An example of using a category as an Adapter interface

Putting an adapter on a generic container class is a bad idea if you can easily change the class to something of your own implementation. But this is still an example of adapting a class' interface to suit your own needs — something that is very useful when you don't have control over the underlying class.

Scrolling a text field that isn't in a table

The manually entered postcode is in a text field on a UIToolbar and when the keyboard appears, the entire UIToolbar scrolls up with the keyboard. This behavior is handled by the PageViewController (everything below the "Handle the sliding/scrolling of the view when the keyboard appears" pragma except the dealloc method). The PageViewController needs to be set as the delegate of the UITextField for this to work.

A Core Data Postcode database

The PostcodesController shows how to implement a static data store using Core Data. I think I could probably write a base-class for this type of singleton that would dramatically reduce the common code between the PostcodesController and the LocationsController.

A flexible, reusable controller/table/cell structure

The PageViewController, PageCell, all the view controllers and all the table cells are directly based on the code I presented in UITableView construction, drawing and management.

A CheckmarkCell that self-manages radio button style selection

It's strongly reliant on the PageViewController and PageCell classes but the CheckmarkCell shows an easy way (easy for the rest of the program) to manage a section in a table where only one row can be selected.

Forward geocoding using Google's Maps API

The locationForAddress:receiver: method in LocationsController performs an XML request on Googles Maps API to forward geocode addresses into longitude and latitude (the response is handled in mapsResponseReceived:). Again: you'll need your own Maps API Key to make this work.


Download the complete project associated with this post: (330kb).

Note: the code is all freely available under a zlib-style license but this license does not extend to the other assets. You may not use the icons or application name in your own programs.

The app presented in this post, FuelView, is freely available on the Australian App Store.

I did this rewrite of FuelView for three reasons:

  • I hadn't written any code at work for a week or two — I needed to scratch my codemonkey itch with a few hours of actual programming instead of meetings and documentation.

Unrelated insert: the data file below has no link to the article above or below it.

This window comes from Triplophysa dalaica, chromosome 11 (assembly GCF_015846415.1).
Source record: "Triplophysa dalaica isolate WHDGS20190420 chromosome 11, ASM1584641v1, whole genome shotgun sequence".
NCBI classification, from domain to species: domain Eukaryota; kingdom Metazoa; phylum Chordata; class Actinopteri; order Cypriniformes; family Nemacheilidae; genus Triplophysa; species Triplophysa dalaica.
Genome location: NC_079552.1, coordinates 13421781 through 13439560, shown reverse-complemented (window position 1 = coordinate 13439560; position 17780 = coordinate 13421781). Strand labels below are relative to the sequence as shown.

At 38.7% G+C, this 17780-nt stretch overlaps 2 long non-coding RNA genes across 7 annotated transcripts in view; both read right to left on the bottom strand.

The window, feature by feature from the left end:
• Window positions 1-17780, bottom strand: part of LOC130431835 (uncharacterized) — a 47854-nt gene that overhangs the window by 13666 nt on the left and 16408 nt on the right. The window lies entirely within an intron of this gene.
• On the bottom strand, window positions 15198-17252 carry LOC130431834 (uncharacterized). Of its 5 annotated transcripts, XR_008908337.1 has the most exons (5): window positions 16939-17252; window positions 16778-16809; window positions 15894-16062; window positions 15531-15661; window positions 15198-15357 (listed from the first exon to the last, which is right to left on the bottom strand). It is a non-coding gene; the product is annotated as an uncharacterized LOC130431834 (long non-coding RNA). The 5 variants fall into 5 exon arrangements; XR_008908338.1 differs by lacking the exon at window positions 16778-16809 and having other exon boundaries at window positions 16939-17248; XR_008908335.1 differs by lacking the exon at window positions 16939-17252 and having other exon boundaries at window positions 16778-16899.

• Preparing code like this for my blog motivates me to review my reusable classes and make them more presentable.
  • I'm often asked to show an iOS program that pulls data from an RSS feed.

The first two points are entirely for my own purposes and went fine, thanks.

On the third point — this is definitely code that pulls from an RSS feed. I hope the scale of the program doesn't make it hard to see how the basics work. In addition to RSS feed handling though, there's lot of other code here so I hope there's something here for programmers at a range of different skill levels.

Classes for fetching and parsing XML or JSON via HTTP

In this post I show two reusable classes for fetching data via HTTP: one that parses the result as XML and another that parses as JSON. These are relatively simple tasks but due to the number of required steps, they can become tiresome if you don't have robust, reusable code for the task. These classes will work on iOS or on the Mac but the optional error alerts and password dialogs are only implemented for iOS.


In my experience, "fetching data via HTTP" is probably the second most common task that iOS applications perform after "displaying a list of things in a table". Since I wrote a recent post showing how I handle display in tables, showing my reusable classes for fetching via HTTP seemed like a reasonable follow up.

As with the post on UITableView management, this post is all about trying to make the HTTP fetching, handling and processing as simple and reusable as possible.

What I hope to demonstrate is that even though the Cocoa API makes it look like you need to bolt NSURLConnection delegate methods onto your own classes every time you need a network connection, it doesn't mean that you actually need to do all this work every time you need a network connection. For the most common tasks like this, you should develop your own, reusable approaches that you like, that serve your needs and that make new code easier.

There are lots of alternative approaches around that demonstrate similar ideas. My implementation is a simple implementation compared to full frameworks (for a more thorough implementation along similar lines, you may want to look at RestKit). I hope you'll still be able to see the contrast compared to ad hoc solutions though, especially if you've ever jammed HTTP communication into your projects without thinking about keeping the interface clean and simple.

You can download the four classes discussed in this project: (16kB)

HTTP connections in Cocoa

BSD sockets and CFHTTPStream are generally too low level to use regularly. Unless your program requires meticulous control of the network layer, you probably want to use NSURLConnection for handling HTTP fetching.

Technically, NSURLConnection can perform network connections in a single instruction: +[NSURLConnection sendSynchronousRequest:returningResponse:error:]. Synchronous connection should be avoided in all but a few rare worker-thread situations because it stops your program's user-interface and it doesn't allow careful error handling.

This means that when fetching via HTTP, you should be using NSURLConnection's delegate methods. The delegate methods are:

- (void)connection:(NSURLConnection *)connection didReceiveResponse:(NSURLResponse *)response